I recently attended the Archive and Everyday Life Conference held by the Department of English and Cultural Studies at the McMaster University in Hamilton, Ontario, Canada. The programme comprised a vast array of multidisciplinary papers relating to a broad concept of archive. Archivists, theorists, literature scholars, anthropologists and filmmakers from Canada, the United Kingdom, America, Australia and South Africa converged to participate in diverse panels. These included colonial, gay, lesbian and queer archives and counter narratives, as well as the archive and art, materiality, memory, new media, violence, geography and photography, to name but a few.
With a colleague from UCT, I participated in the “Colonialist Archives and Counter Narratives” panel. The four papers presented, although from different backgrounds and disciplines, were suitably matched. My paper was on digital community archiving in KwaZulu-Natal, South Africa, while the others dealt with issues of hospitality and accountability in the archive, and the archive and its others. The paper by Kerry Moog of the University of Western Ontario focussed on Africville, an area of forced removals in Nova Scotia, surprisingly reminiscent of the District Six area in Cape Town.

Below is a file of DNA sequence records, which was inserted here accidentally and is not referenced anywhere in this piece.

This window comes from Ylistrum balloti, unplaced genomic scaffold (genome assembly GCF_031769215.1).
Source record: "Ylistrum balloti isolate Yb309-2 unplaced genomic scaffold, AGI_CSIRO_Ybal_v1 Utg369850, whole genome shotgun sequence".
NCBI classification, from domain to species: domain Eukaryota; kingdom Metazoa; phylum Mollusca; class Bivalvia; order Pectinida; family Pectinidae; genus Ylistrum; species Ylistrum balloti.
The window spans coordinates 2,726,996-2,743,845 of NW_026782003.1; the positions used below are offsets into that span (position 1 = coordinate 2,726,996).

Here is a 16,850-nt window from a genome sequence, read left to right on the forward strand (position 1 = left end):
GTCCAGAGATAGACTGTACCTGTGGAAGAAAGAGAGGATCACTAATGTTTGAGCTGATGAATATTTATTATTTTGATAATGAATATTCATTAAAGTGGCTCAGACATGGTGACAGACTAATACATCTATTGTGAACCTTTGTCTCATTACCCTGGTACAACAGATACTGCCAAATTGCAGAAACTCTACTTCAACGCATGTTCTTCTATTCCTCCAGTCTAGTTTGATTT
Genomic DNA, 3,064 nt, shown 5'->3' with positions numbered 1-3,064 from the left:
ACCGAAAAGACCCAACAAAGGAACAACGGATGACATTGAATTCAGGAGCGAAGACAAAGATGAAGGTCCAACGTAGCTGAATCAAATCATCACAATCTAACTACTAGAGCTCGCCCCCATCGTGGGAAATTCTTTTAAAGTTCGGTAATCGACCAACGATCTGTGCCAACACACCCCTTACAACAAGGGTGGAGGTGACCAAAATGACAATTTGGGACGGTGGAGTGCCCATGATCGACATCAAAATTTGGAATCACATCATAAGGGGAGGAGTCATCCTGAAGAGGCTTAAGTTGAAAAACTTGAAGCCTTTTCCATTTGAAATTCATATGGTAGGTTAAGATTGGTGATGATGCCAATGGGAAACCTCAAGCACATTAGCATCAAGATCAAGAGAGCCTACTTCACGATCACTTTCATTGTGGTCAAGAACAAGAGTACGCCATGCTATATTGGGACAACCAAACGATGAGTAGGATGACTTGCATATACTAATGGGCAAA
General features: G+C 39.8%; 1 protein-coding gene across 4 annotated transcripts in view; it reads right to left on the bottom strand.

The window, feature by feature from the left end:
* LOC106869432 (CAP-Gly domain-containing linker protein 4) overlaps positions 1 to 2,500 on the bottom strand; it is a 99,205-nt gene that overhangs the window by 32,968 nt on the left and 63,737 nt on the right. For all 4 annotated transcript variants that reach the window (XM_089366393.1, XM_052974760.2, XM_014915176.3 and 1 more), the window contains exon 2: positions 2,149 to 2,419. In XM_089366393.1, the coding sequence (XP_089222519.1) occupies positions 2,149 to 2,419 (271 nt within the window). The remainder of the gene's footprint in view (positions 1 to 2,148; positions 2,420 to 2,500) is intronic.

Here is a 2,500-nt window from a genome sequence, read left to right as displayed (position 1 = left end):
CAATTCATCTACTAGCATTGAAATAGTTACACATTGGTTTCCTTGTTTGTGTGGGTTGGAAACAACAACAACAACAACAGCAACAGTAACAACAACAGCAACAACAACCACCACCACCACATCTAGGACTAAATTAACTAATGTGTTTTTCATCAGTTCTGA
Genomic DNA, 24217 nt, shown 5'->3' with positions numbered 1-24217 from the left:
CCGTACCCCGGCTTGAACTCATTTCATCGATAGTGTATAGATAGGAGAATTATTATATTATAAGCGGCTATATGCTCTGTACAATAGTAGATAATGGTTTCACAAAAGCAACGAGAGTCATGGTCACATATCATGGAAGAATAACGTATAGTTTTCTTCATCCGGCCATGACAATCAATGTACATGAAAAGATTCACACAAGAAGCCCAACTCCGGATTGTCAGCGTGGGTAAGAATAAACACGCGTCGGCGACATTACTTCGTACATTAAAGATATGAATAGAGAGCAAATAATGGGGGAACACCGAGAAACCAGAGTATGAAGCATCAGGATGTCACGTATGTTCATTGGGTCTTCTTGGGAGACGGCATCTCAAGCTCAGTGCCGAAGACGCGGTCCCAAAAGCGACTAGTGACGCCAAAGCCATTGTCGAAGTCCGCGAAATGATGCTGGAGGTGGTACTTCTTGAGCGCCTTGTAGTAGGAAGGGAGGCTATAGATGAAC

The keynote speakers included Ann Cvetkovich (University of Austin), who spoke on archiving queer intimacies, Ben Highmore (University of Sussex) on intimate archives in the British household and Michael O’Driscoll (University of Alberta) on archive theory and the self-reflexive turn in the archive and humanities. The conference also featured extramural activities such as film screenings and art exhibitions.